Kelly Knievel, son of legendary daredevil Robert “Evel” Knievel (1938-2007) and head of K&K Promotions, has filed a trademark infringement complaint with the federal court in Las Vegas, claiming that Walt Disney Pictures and Pixar Animation Studios appropriated his late father’s image for the motorcycle-riding action man character Duke Caboom in its Oscar-winning 2019 movie Toy Story 4. The Canadian maple leaf-emblazoned action figure was voiced by Keanu Reeves.
“Defendants have used in commerce, and continue to use in commerce, the likeness, reputation, and image of Evel Knievel in the film Toy Story 4 through Defendants’ depiction of Duke Caboom, and has exploited the same connection through marketing, promotion, advertising, and sales of Toy Story 4, and in connection with the manufacturing, distribution, marketing, advertising, promotion, and sales of the Duke Caboom action figure, all without the consent or approval of K&K,” reads the seven-claim suit filed by Vegas law firm Kemp Jones LLP. “As a direct and proximate result of Defendants’ unlawful appropriation of Evel Knievel’s rights of publicity, K&K has suffered, and will continue to suffer, monetary damages to its business, reputation, and goodwill.”
The jury trial action, citing the billion-dollar-box-office film as well as Caboom merchandise and classic Knievel toys, seeks damages exceeding $75,000 and “other and further relief as this Court may deem just and proper.”
For its part, a spokesperson for Pixar said Friday: “The claims are without merit and we intend to defend against them vigorously in court.”
Montana-born Evel Knievel was a 1970s sensation, appearing on numerous late night shows to hype up his latest feats — which usually involved donning his patriotic jumpsuit and jumping his motorcycle over something very, very large and dangerous. He has been the focus of several documentaries and star of Warner Bros.’ Viva Knievel! (1977). He appeared as a guest star on an episode of The Bionic Woman (1977), and later voiced himself on Disney cartoon Pepper Ann (1999).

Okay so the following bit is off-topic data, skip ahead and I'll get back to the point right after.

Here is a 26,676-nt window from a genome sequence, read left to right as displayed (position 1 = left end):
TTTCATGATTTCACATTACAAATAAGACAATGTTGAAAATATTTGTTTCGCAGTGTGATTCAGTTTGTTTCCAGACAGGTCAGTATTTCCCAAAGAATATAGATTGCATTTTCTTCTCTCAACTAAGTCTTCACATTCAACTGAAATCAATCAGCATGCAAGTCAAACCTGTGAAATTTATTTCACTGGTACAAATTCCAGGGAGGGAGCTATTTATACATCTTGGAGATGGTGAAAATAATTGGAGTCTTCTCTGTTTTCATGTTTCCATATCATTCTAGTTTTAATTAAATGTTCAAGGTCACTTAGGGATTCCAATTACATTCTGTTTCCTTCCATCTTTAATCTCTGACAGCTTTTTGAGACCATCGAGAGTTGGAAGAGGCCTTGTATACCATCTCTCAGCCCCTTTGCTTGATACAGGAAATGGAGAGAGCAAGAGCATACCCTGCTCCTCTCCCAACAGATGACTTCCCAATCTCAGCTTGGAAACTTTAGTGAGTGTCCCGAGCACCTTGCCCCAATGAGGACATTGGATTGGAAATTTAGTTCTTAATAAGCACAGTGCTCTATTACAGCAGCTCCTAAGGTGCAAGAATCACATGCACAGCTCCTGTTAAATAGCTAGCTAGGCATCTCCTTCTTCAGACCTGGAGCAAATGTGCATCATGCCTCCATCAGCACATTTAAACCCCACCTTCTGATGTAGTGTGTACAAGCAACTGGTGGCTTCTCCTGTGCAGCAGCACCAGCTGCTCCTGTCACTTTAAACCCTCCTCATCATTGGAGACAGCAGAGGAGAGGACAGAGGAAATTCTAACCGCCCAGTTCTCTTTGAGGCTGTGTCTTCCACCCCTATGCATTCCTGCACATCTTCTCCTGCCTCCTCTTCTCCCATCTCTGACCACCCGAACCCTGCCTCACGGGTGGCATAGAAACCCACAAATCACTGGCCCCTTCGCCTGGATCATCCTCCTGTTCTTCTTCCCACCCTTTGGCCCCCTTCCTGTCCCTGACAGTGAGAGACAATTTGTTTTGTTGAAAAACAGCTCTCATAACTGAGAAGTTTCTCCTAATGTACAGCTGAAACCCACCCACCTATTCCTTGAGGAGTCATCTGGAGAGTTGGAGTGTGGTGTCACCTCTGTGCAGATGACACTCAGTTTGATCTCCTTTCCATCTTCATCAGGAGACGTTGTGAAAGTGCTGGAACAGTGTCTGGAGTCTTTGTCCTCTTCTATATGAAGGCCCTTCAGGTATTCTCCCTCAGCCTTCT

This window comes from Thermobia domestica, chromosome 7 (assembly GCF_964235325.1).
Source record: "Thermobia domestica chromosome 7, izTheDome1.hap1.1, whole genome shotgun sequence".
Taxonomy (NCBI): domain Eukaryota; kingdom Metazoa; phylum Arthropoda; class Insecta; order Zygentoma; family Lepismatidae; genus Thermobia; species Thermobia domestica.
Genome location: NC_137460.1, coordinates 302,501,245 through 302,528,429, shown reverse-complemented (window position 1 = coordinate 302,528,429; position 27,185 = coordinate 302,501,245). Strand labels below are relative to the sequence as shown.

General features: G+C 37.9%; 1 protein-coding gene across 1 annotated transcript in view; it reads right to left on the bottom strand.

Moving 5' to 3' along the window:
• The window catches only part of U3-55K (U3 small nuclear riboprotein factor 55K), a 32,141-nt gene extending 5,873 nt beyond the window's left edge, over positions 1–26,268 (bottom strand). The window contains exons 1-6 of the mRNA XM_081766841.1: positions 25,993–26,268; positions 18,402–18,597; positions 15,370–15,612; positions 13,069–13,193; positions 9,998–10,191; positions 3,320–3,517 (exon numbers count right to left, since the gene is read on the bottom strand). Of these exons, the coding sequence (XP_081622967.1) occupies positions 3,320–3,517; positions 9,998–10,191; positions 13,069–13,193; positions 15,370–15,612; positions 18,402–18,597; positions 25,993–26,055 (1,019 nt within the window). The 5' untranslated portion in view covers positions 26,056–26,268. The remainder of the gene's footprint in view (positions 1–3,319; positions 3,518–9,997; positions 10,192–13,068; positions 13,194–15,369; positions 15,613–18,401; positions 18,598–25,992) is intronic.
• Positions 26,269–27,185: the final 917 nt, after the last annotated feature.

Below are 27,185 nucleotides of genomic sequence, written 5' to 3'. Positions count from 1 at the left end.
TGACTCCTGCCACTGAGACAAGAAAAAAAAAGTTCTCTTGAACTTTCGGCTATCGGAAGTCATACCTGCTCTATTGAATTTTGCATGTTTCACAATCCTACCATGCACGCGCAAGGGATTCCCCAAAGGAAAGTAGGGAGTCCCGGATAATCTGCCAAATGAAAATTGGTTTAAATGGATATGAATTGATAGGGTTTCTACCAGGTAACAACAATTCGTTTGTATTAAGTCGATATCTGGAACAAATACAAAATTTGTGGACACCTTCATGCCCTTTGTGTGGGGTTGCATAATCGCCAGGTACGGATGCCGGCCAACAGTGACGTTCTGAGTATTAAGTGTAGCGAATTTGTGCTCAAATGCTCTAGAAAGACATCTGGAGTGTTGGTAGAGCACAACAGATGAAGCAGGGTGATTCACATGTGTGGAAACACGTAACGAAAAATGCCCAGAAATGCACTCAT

As a pop culture icon, Knievel has of course made a mark in animation. Notably, he was the inspiration for 17-episode Hanna-Barbera cartoon Devlin (1974), as well as the character of Captain Lance Murdock (voiced by Dan Castellaneta) in classic Season 2 The Simpsons episode “Bart the Daredevil” (1990).
As extreme as his showmanship was, Knievel seemed to let the danger leak into his private life when he assaulted 20th Century Fox executive Shelly Saltman with an aluminum baseball bat over an unflattering portrayal in the book Evel Knievel on Tour. Knievel pleaded guilty to battery in 1977, getting jail time and losing his endorsements and Ideal Toys deal. Despite this, Knievel enjoyed a comeback in the 1990s with a number of marketing partnerships and exhibitions. He took his last public ride in 2005 at a Milwaukee Harley-Davidson dealership to benefit victims of Hurricane Katrina.
USA Network is planning a new limited series based on the stunt legend’s life, titled Evel, starring Milo Ventimiglia (This Is Us).